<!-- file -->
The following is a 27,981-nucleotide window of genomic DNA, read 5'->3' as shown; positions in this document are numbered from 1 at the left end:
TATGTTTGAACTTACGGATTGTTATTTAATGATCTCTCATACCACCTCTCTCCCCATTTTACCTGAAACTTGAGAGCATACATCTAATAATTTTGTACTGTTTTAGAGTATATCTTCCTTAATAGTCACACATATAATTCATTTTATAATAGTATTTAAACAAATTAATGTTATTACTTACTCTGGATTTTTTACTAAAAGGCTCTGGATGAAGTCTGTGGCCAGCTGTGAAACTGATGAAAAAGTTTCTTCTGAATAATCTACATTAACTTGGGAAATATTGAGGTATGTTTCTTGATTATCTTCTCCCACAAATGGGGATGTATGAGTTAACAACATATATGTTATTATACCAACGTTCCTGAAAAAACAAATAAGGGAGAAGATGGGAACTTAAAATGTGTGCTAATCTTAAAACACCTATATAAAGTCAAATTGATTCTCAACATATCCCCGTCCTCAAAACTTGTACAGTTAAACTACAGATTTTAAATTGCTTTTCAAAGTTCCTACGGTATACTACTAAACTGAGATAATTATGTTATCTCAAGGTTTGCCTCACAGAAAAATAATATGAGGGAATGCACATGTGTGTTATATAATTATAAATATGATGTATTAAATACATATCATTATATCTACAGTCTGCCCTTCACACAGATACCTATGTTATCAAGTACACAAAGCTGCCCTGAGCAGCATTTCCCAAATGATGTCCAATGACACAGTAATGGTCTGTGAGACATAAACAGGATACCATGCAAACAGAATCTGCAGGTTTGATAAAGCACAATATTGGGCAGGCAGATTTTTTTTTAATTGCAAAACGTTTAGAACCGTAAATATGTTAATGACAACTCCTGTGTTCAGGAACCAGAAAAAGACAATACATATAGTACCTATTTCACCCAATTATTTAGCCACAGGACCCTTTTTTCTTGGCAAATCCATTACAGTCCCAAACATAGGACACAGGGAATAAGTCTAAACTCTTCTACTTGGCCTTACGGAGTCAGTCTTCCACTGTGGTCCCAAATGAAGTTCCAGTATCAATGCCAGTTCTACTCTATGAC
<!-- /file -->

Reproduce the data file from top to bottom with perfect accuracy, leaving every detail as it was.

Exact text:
The following is a 27,981-nucleotide window of genomic DNA, read 5'->3' as shown; positions in this document are numbered from 1 at the left end:
TATGTTTGAACTTACGGATTGTTATTTAATGATCTCTCATACCACCTCTCTCCCCATTTTACCTGAAACTTGAGAGCATACATCTAATAATTTTGTACTGTTTTAGAGTATATCTTCCTTAATAGTCACACATATAATTCATTTTATAATAGTATTTAAACAAATTAATGTTATTACTTACTCTGGATTTTTTACTAAAAGGCTCTGGATGAAGTCTGTGGCCAGCTGTGAAACTGATGAAAAAGTTTCTTCTGAATAATCTACATTAACTTGGGAAATATTGAGGTATGTTTCTTGATTATCTTCTCCCACAAATGGGGATGTATGAGTTAACAACATATATGTTATTATACCAACGTTCCTGAAAAAACAAATAAGGGAGAAGATGGGAACTTAAAATGTGTGCTAATCTTAAAACACCTATATAAAGTCAAATTGATTCTCAACATATCCCCGTCCTCAAAACTTGTACAGTTAAACTACAGATTTTAAATTGCTTTTCAAAGTTCCTACGGTATACTACTAAACTGAGATAATTATGTTATCTCAAGGTTTGCCTCACAGAAAAATAATATGAGGGAATGCACATGTGTGTTATATAATTATAAATATGATGTATTAAATACATATCATTATATCTACAGTCTGCCCTTCACACAGATACCTATGTTATCAAGTACACAAAGCTGCCCTGAGCAGCATTTCCCAAATGATGTCCAATGACACAGTAATGGTCTGTGAGACATAAACAGGATACCATGCAAACAGAATCTGCAGGTTTGATAAAGCACAATATTGGGCAGGCAGATTTTTTTTTAATTGCAAAACGTTTAGAACCGTAAATATGTTAATGACAACTCCTGTGTTCAGGAACCAGAAAAAGACAATACATATAGTACCTATTTCACCCAATTATTTAGCCACAGGACCCTTTTTTCTTGGCAAATCCATTACAGTCCCAAACATAGGACACAGGGAATAAGTCTAAACTCTTCTACTTGGCCTTACGGAGTCAGTCTTCCACTGTGGTCCCAAATGAAGTTCCAGTATCAATGCCAGTTCTACTCTATGAC